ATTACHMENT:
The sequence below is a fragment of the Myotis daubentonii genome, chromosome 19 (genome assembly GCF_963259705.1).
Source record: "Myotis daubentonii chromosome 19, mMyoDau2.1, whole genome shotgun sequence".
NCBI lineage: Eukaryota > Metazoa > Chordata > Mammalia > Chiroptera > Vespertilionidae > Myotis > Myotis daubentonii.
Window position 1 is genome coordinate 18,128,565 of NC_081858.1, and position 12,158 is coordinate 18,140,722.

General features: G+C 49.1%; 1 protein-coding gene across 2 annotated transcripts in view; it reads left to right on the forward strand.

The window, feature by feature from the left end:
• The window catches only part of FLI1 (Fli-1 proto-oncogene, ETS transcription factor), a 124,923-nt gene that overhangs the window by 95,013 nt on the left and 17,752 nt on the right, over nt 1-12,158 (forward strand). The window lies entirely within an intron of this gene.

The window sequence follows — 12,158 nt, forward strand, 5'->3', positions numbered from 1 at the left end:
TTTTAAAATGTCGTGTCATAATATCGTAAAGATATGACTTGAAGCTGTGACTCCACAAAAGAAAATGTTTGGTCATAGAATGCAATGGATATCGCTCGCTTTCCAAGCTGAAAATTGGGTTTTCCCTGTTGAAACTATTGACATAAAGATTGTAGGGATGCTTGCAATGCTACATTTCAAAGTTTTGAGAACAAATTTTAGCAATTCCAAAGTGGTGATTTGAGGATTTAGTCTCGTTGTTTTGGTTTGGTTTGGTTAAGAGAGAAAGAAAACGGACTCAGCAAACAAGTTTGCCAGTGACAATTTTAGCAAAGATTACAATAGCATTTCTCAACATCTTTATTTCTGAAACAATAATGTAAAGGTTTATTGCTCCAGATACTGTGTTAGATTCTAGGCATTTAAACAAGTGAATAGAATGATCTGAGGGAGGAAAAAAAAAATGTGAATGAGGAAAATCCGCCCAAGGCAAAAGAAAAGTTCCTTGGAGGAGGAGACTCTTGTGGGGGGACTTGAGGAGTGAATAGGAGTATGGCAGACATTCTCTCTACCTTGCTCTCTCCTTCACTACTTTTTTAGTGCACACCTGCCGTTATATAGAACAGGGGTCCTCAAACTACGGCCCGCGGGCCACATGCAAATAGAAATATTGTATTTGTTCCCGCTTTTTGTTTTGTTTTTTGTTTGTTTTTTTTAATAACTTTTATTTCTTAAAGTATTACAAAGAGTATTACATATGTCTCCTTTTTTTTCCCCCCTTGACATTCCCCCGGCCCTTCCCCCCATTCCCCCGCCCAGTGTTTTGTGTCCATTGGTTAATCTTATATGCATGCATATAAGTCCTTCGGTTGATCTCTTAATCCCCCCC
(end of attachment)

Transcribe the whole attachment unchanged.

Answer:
The sequence below is a fragment of the Myotis daubentonii genome, chromosome 19 (genome assembly GCF_963259705.1).
Source record: "Myotis daubentonii chromosome 19, mMyoDau2.1, whole genome shotgun sequence".
NCBI lineage: Eukaryota > Metazoa > Chordata > Mammalia > Chiroptera > Vespertilionidae > Myotis > Myotis daubentonii.
Window position 1 is genome coordinate 18,128,565 of NC_081858.1, and position 12,158 is coordinate 18,140,722.

General features: G+C 49.1%; 1 protein-coding gene across 2 annotated transcripts in view; it reads left to right on the forward strand.

The window, feature by feature from the left end:
• The window catches only part of FLI1 (Fli-1 proto-oncogene, ETS transcription factor), a 124,923-nt gene that overhangs the window by 95,013 nt on the left and 17,752 nt on the right, over nt 1-12,158 (forward strand). The window lies entirely within an intron of this gene.

The window sequence follows — 12,158 nt, forward strand, 5'->3', positions numbered from 1 at the left end:
TTTTAAAATGTCGTGTCATAATATCGTAAAGATATGACTTGAAGCTGTGACTCCACAAAAGAAAATGTTTGGTCATAGAATGCAATGGATATCGCTCGCTTTCCAAGCTGAAAATTGGGTTTTCCCTGTTGAAACTATTGACATAAAGATTGTAGGGATGCTTGCAATGCTACATTTCAAAGTTTTGAGAACAAATTTTAGCAATTCCAAAGTGGTGATTTGAGGATTTAGTCTCGTTGTTTTGGTTTGGTTTGGTTAAGAGAGAAAGAAAACGGACTCAGCAAACAAGTTTGCCAGTGACAATTTTAGCAAAGATTACAATAGCATTTCTCAACATCTTTATTTCTGAAACAATAATGTAAAGGTTTATTGCTCCAGATACTGTGTTAGATTCTAGGCATTTAAACAAGTGAATAGAATGATCTGAGGGAGGAAAAAAAAAATGTGAATGAGGAAAATCCGCCCAAGGCAAAAGAAAAGTTCCTTGGAGGAGGAGACTCTTGTGGGGGGACTTGAGGAGTGAATAGGAGTATGGCAGACATTCTCTCTACCTTGCTCTCTCCTTCACTACTTTTTTAGTGCACACCTGCCGTTATATAGAACAGGGGTCCTCAAACTACGGCCCGCGGGCCACATGCAAATAGAAATATTGTATTTGTTCCCGCTTTTTGTTTTGTTTTTTGTTTGTTTTTTTTAATAACTTTTATTTCTTAAAGTATTACAAAGAGTATTACATATGTCTCCTTTTTTTTCCCCCCTTGACATTCCCCCGGCCCTTCCCCCCATTCCCCCGCCCAGTGTTTTGTGTCCATTGGTTAATCTTATATGCATGCATATAAGTCCTTCGGTTGATCTCTTAATCCCCCCC